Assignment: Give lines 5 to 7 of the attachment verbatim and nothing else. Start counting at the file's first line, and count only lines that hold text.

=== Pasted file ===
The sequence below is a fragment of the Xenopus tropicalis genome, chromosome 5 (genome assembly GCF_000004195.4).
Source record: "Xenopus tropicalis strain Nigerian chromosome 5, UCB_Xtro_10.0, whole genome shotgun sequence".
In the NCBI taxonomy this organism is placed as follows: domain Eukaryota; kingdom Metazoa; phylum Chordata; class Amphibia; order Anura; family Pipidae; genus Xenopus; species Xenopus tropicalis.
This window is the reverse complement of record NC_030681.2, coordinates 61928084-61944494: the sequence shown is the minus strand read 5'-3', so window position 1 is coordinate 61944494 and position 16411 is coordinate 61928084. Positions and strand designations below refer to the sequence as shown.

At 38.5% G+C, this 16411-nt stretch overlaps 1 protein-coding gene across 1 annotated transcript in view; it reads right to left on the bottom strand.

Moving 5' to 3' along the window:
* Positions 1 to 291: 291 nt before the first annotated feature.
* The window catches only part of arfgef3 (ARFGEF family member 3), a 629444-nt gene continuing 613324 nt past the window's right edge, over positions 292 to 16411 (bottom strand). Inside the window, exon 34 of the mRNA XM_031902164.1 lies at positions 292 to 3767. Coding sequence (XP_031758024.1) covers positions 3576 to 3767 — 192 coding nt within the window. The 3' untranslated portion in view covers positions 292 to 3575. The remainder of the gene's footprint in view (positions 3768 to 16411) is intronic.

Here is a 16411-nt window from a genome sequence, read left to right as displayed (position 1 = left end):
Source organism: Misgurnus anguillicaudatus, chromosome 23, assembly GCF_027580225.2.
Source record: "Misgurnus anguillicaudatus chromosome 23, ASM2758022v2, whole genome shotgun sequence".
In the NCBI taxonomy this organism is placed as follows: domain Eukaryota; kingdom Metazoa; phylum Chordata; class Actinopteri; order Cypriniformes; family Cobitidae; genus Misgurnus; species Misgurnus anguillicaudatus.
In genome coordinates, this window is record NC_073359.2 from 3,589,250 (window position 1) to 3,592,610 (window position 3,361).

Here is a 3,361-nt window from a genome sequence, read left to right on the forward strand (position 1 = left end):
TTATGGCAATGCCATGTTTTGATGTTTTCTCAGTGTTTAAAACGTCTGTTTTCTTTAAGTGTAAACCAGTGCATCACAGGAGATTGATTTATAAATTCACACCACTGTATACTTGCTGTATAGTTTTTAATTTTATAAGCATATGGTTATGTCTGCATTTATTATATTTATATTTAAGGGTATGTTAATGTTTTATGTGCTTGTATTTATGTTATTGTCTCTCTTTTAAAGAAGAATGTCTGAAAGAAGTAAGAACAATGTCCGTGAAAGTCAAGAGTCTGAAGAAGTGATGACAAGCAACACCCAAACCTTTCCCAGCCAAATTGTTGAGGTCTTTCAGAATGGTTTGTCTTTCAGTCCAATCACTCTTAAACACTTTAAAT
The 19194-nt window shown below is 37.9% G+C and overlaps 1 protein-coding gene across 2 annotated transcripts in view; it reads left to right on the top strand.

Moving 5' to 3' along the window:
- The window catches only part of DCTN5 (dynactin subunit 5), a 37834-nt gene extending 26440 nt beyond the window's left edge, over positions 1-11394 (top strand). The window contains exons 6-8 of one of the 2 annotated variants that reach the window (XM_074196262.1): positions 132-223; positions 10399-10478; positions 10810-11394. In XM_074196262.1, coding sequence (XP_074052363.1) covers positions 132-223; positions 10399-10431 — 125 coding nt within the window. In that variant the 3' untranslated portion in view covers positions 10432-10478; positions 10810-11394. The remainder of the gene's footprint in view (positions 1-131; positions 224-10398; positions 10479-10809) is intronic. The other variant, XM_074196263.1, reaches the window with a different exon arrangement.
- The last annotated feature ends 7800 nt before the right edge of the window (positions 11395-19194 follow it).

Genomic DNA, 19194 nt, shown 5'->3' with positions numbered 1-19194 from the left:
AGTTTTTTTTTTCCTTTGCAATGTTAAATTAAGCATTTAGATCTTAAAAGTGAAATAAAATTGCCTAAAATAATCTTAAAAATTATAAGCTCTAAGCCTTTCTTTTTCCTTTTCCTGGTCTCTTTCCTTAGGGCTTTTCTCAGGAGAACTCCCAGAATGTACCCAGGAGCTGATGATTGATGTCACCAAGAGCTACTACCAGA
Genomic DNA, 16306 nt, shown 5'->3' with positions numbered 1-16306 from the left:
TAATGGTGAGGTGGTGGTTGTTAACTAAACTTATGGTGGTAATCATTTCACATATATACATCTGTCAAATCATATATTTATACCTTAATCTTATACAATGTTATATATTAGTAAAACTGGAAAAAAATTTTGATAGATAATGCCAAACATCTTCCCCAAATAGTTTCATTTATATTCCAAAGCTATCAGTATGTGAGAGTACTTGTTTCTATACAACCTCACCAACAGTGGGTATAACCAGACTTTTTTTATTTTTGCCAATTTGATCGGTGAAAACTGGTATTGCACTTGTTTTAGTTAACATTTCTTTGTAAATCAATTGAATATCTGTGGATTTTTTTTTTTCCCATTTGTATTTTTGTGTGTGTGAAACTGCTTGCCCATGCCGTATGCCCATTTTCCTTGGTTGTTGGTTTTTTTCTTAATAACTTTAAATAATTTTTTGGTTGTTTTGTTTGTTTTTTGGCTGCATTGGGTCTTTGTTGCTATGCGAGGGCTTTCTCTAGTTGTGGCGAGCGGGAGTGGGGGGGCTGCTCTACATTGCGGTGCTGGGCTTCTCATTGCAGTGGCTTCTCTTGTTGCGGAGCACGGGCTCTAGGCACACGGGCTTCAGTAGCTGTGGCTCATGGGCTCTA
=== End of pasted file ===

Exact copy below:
At 38.5% G+C, this 16411-nt stretch overlaps 1 protein-coding gene across 1 annotated transcript in view; it reads right to left on the bottom strand.

Moving 5' to 3' along the window:
* Positions 1 to 291: 291 nt before the first annotated feature.